Scientists make key stem cell discovery

Scientists have made a fundamental discovery about how the properties of embryonic stem cells are controlled.

The study, which focuses on the process by which these cells renew and increase in number, could help research to find new treatments.

Protein helps cell self renew

Researchers have found that a protein, which switches on genes to allow embryonic stem cells to self-renew, works better when the natural occurring level of the protein is reduced.

It was previously thought that once levels of this protein - called Oct 4 - were reduced the numbers of new stem cells being produced would also fall.

Implications to help research

The finding will inform stem cell research, which is looking to find treatments for conditions including Parkinson’s, motor neurone, liver and heart disease.

During embryonic development, cells that have the capacity to become any cell type in the body - called pluripotent stem cells - can either renew themselves by multiplying in number or differentiate to become cells found in different parts of the body, for instance skin or liver.

This need for pluripotent cells to increase in number is important so that there is a sufficient supply of them to be differentiated into other cell types.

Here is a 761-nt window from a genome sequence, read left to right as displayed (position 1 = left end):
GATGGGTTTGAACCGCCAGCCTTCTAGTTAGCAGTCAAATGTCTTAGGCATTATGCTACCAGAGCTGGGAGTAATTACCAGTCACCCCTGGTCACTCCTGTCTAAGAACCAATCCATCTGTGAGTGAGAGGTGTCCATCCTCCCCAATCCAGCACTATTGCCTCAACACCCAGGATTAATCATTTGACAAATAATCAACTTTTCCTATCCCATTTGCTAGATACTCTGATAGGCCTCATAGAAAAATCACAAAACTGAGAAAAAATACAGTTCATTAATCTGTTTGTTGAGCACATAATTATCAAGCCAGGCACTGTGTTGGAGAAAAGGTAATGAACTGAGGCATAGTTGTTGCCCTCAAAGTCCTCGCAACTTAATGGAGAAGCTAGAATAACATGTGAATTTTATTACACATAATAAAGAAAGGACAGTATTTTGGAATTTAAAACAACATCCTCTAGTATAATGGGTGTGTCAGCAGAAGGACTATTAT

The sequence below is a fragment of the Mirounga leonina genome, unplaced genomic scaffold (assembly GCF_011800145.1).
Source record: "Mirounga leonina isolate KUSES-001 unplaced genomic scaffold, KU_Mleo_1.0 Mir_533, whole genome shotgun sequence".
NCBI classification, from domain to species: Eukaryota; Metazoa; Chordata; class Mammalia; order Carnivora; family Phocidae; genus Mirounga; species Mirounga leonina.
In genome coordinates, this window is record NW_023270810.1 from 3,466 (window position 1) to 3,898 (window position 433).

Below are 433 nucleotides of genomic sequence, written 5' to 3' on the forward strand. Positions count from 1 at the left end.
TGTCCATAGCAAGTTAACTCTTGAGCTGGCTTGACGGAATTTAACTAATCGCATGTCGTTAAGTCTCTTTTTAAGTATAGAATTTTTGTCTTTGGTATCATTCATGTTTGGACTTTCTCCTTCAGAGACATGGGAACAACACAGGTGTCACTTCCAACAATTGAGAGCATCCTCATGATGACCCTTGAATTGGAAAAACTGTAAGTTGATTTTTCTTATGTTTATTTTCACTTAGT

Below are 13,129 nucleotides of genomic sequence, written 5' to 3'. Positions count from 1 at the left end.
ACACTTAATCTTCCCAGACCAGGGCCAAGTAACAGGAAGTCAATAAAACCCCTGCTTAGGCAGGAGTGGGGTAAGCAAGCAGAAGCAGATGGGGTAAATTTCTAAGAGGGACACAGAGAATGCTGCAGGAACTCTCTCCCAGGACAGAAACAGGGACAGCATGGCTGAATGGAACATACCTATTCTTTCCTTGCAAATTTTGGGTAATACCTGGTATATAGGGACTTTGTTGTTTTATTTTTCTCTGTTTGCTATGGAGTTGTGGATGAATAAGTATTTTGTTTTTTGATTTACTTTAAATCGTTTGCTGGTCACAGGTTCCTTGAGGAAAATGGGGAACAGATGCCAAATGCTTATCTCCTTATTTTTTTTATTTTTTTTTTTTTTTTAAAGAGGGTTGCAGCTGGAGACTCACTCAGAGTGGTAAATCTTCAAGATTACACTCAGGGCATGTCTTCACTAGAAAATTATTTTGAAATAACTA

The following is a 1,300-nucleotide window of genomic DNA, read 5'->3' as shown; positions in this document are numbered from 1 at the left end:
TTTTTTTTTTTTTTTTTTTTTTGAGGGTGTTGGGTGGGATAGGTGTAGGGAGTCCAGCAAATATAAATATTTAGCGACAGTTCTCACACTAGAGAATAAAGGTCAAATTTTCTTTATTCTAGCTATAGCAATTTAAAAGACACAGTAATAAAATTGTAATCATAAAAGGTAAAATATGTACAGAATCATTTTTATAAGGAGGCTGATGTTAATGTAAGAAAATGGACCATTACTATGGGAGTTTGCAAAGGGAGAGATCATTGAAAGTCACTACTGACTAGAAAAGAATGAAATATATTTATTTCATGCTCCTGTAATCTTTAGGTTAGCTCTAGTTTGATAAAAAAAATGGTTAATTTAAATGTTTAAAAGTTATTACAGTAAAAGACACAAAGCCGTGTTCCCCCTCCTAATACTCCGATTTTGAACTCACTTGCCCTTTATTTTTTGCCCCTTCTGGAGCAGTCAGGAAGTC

Strong attraction to DNA

Scientists at the Medical Research Council Centre for Regenerative Medicine at the University of Edinburgh found that when there were lower levels of Oct 4, the protein bound much more tightly to key parts of DNA in cells.

The strong attraction of Oct 4 to these sections of DNA enabled the efficient switching on of key genes that caused pluripotent stem cells to renew.

Culturing cells in the laboratory

The findings could help to improve the way in which stem cells are cultured in the laboratory, providing a better understanding of the processes needed for cells to divide and multiply or to generate different cell types.

The study is published in the journal Cell Stem Cell.

It was funded by the Medical Research Council, the Wellcome Trust, the Biotechnology and Biological Sciences Research Council and the Human Frontier Science Programme

What we found was a complete surprise, as we thought that when levels of this key protein were reduced the numbers of pluripotent stem cells being generated would also fall. Instead, it appears that when the levels of Oct 4 are lower, the balance is tipped in favour of self-renewal over stem cell differentiation.

Professor Ian Chambers

Chair of Pluripotent Stem Cell Biology

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